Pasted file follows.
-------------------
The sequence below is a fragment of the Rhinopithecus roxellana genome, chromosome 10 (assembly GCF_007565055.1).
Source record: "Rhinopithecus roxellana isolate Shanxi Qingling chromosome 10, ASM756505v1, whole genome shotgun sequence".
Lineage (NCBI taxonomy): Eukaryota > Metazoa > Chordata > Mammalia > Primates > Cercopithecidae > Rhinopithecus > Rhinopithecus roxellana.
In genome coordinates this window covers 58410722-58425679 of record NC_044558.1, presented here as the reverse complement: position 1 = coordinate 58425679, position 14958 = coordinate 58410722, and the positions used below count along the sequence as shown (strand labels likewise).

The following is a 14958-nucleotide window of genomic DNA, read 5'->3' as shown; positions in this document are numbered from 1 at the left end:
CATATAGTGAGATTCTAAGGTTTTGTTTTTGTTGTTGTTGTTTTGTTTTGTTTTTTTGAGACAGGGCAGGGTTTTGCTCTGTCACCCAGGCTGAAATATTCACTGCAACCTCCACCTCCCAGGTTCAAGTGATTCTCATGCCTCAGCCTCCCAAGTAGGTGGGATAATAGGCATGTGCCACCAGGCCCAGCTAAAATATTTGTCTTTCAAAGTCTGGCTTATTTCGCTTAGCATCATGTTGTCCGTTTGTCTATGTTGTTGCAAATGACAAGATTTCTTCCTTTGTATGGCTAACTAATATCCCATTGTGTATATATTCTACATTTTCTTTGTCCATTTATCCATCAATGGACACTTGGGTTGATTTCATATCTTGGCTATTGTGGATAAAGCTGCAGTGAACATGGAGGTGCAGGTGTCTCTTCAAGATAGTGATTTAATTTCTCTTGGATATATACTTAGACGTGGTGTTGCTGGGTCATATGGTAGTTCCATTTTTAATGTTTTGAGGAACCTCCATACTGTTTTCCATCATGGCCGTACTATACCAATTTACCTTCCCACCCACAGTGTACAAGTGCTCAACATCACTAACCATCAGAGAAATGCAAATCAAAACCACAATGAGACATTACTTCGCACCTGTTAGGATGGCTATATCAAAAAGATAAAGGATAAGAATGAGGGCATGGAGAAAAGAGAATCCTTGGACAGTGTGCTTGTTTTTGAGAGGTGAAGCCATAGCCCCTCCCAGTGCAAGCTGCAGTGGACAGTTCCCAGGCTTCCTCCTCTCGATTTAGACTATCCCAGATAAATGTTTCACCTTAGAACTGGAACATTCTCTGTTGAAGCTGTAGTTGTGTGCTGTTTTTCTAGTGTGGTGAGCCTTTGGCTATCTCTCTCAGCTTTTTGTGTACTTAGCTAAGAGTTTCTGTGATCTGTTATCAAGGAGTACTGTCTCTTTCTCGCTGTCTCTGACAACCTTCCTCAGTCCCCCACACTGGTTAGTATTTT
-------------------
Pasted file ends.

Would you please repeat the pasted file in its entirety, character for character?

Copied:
The sequence below is a fragment of the Rhinopithecus roxellana genome, chromosome 10 (assembly GCF_007565055.1).
Source record: "Rhinopithecus roxellana isolate Shanxi Qingling chromosome 10, ASM756505v1, whole genome shotgun sequence".
Lineage (NCBI taxonomy): Eukaryota > Metazoa > Chordata > Mammalia > Primates > Cercopithecidae > Rhinopithecus > Rhinopithecus roxellana.
In genome coordinates this window covers 58410722-58425679 of record NC_044558.1, presented here as the reverse complement: position 1 = coordinate 58425679, position 14958 = coordinate 58410722, and the positions used below count along the sequence as shown (strand labels likewise).

The following is a 14958-nucleotide window of genomic DNA, read 5'->3' as shown; positions in this document are numbered from 1 at the left end:
CATATAGTGAGATTCTAAGGTTTTGTTTTTGTTGTTGTTGTTTTGTTTTGTTTTTTTGAGACAGGGCAGGGTTTTGCTCTGTCACCCAGGCTGAAATATTCACTGCAACCTCCACCTCCCAGGTTCAAGTGATTCTCATGCCTCAGCCTCCCAAGTAGGTGGGATAATAGGCATGTGCCACCAGGCCCAGCTAAAATATTTGTCTTTCAAAGTCTGGCTTATTTCGCTTAGCATCATGTTGTCCGTTTGTCTATGTTGTTGCAAATGACAAGATTTCTTCCTTTGTATGGCTAACTAATATCCCATTGTGTATATATTCTACATTTTCTTTGTCCATTTATCCATCAATGGACACTTGGGTTGATTTCATATCTTGGCTATTGTGGATAAAGCTGCAGTGAACATGGAGGTGCAGGTGTCTCTTCAAGATAGTGATTTAATTTCTCTTGGATATATACTTAGACGTGGTGTTGCTGGGTCATATGGTAGTTCCATTTTTAATGTTTTGAGGAACCTCCATACTGTTTTCCATCATGGCCGTACTATACCAATTTACCTTCCCACCCACAGTGTACAAGTGCTCAACATCACTAACCATCAGAGAAATGCAAATCAAAACCACAATGAGACATTACTTCGCACCTGTTAGGATGGCTATATCAAAAAGATAAAGGATAAGAATGAGGGCATGGAGAAAAGAGAATCCTTGGACAGTGTGCTTGTTTTTGAGAGGTGAAGCCATAGCCCCTCCCAGTGCAAGCTGCAGTGGACAGTTCCCAGGCTTCCTCCTCTCGATTTAGACTATCCCAGATAAATGTTTCACCTTAGAACTGGAACATTCTCTGTTGAAGCTGTAGTTGTGTGCTGTTTTTCTAGTGTGGTGAGCCTTTGGCTATCTCTCTCAGCTTTTTGTGTACTTAGCTAAGAGTTTCTGTGATCTGTTATCAAGGAGTACTGTCTCTTTCTCGCTGTCTCTGACAACCTTCCTCAGTCCCCCACACTGGTTAGTATTTT